SANS NewsBites

Dept. of Justice Guide for Cyber Research; ENTSO-E IT Security Breach; CPI and Durham NC Ransomware Attacks

March 10, 2020  |  Volume XXII – Issue #20

Top of the News


2020-03-03

DoJ Issues Guide for Cyber Research

The US Department of Justice (DoJ) has published a document, Legal Considerations when Gathering Online Cyber Threat Intelligence and Purchasing Data from Illicit Sources, to guide "information security practitioners' cyber threat intelligence gathering efforts that involve online forums in which computer crimes are discussed and planned and stolen data is bought and sold."

Editor's Note

There will always be cases on the edges, where criminals claim to be researchers, researchers get accused of being criminals, or companies with deficient software try to use laws like the DMCA to stop researchers from pointing out how bad their software is. If you or your company are thinking about doing your own cyber threat research, the DoJ paper is a good starting point for decreasing the odds that you become one of those edge cases and for defending your actions if you do.

John Pescatore
John Pescatore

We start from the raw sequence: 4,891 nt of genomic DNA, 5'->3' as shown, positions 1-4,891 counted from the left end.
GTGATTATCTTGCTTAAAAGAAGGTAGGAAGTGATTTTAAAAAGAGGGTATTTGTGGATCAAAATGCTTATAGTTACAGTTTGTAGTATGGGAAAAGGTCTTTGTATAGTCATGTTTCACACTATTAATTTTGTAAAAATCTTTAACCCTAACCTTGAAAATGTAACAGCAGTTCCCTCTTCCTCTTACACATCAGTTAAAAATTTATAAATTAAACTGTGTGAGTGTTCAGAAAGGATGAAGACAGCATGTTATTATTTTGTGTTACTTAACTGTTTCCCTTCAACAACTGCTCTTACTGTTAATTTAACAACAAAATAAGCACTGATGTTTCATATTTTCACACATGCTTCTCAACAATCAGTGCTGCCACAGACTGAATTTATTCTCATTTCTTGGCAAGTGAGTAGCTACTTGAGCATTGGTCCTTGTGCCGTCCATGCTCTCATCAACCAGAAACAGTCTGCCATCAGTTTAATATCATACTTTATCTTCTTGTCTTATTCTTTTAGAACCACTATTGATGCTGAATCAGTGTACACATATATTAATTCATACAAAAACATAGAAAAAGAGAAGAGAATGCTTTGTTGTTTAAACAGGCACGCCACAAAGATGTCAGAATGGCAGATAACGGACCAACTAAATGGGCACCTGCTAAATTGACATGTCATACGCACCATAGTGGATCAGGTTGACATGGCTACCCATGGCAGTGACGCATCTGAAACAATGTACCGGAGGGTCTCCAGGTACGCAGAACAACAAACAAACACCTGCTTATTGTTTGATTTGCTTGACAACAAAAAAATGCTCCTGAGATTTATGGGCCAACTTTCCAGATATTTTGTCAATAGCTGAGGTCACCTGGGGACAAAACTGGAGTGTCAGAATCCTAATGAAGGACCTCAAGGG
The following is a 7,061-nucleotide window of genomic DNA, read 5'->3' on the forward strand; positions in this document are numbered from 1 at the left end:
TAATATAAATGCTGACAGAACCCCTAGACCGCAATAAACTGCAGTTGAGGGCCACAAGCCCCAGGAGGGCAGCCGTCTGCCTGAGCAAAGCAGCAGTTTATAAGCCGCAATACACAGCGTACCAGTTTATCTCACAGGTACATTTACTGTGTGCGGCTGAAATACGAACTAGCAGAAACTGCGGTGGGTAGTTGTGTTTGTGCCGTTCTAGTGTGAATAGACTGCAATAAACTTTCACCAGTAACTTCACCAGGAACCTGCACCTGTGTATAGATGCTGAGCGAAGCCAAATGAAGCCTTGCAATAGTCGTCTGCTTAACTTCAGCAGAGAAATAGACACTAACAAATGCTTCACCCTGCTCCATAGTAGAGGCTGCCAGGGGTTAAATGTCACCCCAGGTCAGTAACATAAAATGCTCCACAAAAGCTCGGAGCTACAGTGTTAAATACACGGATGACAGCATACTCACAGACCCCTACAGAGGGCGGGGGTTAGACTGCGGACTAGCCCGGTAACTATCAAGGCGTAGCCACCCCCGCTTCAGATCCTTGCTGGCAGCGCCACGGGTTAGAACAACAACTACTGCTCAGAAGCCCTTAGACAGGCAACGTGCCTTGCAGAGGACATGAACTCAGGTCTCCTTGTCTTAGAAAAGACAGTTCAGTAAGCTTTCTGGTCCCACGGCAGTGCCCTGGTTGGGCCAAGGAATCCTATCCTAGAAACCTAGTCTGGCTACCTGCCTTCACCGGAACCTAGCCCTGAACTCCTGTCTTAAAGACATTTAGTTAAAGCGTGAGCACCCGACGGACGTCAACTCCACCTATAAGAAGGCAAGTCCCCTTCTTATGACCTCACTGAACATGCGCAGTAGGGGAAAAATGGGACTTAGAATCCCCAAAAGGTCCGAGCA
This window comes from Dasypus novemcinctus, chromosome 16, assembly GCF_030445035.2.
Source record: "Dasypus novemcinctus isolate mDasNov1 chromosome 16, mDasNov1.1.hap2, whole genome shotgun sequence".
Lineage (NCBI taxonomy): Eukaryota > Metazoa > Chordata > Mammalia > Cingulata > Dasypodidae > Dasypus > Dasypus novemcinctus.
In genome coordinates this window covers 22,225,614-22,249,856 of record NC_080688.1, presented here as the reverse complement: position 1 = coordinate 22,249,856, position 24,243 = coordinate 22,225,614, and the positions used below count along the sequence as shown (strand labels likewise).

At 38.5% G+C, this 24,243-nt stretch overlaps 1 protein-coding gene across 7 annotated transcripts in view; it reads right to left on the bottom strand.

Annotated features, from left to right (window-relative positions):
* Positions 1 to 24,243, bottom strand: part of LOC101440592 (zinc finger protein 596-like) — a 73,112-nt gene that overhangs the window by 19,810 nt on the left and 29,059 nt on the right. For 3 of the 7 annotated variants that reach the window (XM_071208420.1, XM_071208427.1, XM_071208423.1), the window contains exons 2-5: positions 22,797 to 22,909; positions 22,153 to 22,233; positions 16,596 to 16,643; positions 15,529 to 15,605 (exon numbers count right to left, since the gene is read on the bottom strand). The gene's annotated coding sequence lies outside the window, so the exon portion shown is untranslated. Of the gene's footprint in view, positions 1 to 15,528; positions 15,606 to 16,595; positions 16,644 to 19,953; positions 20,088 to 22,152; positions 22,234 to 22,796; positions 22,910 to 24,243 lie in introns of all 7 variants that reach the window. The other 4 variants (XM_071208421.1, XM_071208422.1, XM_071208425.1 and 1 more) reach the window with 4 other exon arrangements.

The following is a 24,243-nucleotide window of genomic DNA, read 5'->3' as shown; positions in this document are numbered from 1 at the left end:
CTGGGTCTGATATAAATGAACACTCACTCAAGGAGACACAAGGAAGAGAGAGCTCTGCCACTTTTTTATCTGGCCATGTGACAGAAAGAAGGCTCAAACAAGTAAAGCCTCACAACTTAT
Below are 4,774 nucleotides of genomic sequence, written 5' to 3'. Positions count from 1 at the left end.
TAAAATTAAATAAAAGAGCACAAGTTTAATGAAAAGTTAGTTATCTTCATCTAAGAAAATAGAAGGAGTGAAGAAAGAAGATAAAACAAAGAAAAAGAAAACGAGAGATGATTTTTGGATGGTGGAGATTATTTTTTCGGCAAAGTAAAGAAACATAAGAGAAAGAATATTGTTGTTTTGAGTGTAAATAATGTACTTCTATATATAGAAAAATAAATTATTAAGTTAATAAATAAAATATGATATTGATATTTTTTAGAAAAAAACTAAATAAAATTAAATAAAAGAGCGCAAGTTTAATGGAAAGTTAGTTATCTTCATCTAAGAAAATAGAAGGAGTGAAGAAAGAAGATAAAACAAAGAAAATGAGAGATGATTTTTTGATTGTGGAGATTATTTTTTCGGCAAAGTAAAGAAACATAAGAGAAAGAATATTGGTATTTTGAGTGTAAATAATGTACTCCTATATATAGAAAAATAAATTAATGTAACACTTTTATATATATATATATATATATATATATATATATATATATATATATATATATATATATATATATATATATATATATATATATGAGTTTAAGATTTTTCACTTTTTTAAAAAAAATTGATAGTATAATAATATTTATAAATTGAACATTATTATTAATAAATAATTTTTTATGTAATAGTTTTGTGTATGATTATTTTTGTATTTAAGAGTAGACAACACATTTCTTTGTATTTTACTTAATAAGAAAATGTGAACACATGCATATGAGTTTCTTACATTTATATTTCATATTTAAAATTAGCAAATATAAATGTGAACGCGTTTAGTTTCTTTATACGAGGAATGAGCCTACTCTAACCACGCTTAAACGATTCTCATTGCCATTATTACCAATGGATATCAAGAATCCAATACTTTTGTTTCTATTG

2020-03-09

ENTSO-E IT Security Breach

The European Network of Transmission System Operators for Electricity (ENTSO-E) has disclosed that its IT network was breached. In a brief statement, ENTSO-E notes that its network is not connected to those of operational Transmission System Operators (TSO). ENTSO-E's website notes that its security mission is "Pursuing coordinated, reliable and secure operations of the interconnected electricity transmission network, while anticipating the decision to cope with upcoming system evolutions."

Editor's Note

That said, the industry culture is to connect the controls of the grid to the public networks to allow operators timely and convenient access to them in a crisis.

William Hugh Murray
William Hugh Murray

2020-03-05

CPI Ransomware Attack